The "Hero’s Journey" is a common archetype in storytelling. Mythologist Joseph Campbell’s book The Hero with a Thousand Faces remains popular with fiction and screenwriters sixty years after its first publication, and classes and books on using the hero’s journey in fiction abound. Most of the time, treatment of the hero’s journey is limited to the masculine perspective, and the archetypal hero is of course only male. In 45 Master Characters, screenwriter Victoria Lynn Schmidt balances the situation by presenting both the feminine and masculine hero’s journey and character archetypes of both sexes.
Schmidt presents eight feminine and eight masculine character archetypes, drawn from Greco-Roman and Egyptian mythology. For each archetype, she first discusses the character’s positive, heroic form and then its negative, villainous form. For example, Aphrodite is shown in positive form as "The Seductive Muse;" her flip side is the "Femme Fatale."
For the heroic form of each archetype, Schmidt discusses:
- General character traits and appearance.
- What the character cares about.
- What the character fears.
- What motivates the character.
- How other characters see the character.
- Developing the character arc, including other archetypes that pair well with this one to spur the character’s growth.
- Summary of the character’s assets and flaws.
Each section concludes with examples from TV, film, and then history and literature. Literary figures tend to be thinly represented vs. TV and film. Most of the "History and Literature" examples are historical rather than literary figures.
Sixteen archetypes with two forms of each makes 32 characters, but the title promises us 45. Those extra 13 characters are provided in a separate section on supporting character archetypes. Schmidt classifies supporting characters into three categories: Friends, Rivals, and Symbols. Each category is further divided into a number of types, covered in less depth (naturally) than the main character archetypes. Again, examples are drawn almost exclusively from films. Some of the distinctions in the types are thinly drawn: The rival types "Jester" and "Joker" are almost the same thing, as she admits, and the "Symbol" character archetype is oversimplified. However, that doesn’t mean that this section of the book isn’t valuable. Each of the thirteen supporting characters can be useful in fleshing out a story’s cast.
The last section presents an overview of the mythic journeys, both feminine and masculine. Of course, given the book’s focus, the journey as plot isn’t developed as thoroughly as the characters that go on the journey, but this section provides an acceptable introduction to the concept. There are plenty of books on the journey structure if you need more information than is provided here. Of course, if you’re writing the feminine journey, there is less material out there for you, so this might well be the best you can find. An appendix provides some helpful worksheets for constructing the journeys using the three-act structure.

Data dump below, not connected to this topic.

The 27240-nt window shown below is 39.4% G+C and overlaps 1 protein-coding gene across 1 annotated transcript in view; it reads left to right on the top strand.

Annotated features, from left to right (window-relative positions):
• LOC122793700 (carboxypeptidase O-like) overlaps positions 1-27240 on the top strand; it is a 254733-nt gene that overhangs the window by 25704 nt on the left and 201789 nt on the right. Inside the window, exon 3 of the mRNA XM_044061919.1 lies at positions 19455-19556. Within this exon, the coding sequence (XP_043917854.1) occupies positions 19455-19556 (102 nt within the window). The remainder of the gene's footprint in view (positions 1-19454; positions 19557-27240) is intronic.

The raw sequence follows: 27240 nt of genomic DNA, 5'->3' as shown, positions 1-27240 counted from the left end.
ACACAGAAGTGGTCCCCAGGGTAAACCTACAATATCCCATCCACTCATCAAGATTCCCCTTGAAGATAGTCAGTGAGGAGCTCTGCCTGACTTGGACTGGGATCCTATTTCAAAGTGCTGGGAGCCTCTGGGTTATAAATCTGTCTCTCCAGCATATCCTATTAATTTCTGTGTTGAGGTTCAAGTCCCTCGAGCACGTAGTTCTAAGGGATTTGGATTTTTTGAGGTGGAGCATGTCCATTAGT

The book has its flaws. Chief among them is the screenwriter’s perspective. Although lip service is paid to fiction, most of the examples are drawn from film and television rather than literature. Often, the film version of a story is privileged over the book. For example, Cora in The Postman Always Rings Twice is cited as an example of the Femme Fatale, but it’s the movie version of Cora, not the book, that Schmidt is talking about. The screenwriter’s perspective, with its emphasis of what can be shown on screen, is also evident in the section on "Working with an Archetypes." The first thing Schmidt suggests that you do when creating a character is to picture what the character looks like, including her body type and style of dress. The character’s personality and motivations are a runner-up.
The book is also plagued with numerous instances of awkward writing such as this one: "The male hero was just learning to descend on his inner journey, and it would take him much later to do it." The quality of writing is uneven throughout, and the book is also rife with clichés, like this one in the description of the Ares archetype: "He lives on eggshells, as if everyone were out to get him. He’s like a ticking time bomb just waiting to go off."
The book is not without strengths, or I wouldn’t have bothered to tell you about it. The information on each archetype is very valuable. Even if you’re not consciously using the mythic journey as a plot structure, thinking about your characters in terms of these archetypes can give you ideas you might not have thought of otherwise. And Schmidt provides plenty of good advice for thinking deeply about character motivation, fears, and concerns.
45 Master Characters isn’t a must-have book, but for the writer who is struggling to develop larger-than-life characters or wants an introduction to the hero’s journey that covers feminine and masculine archetypes, it is worth checking out.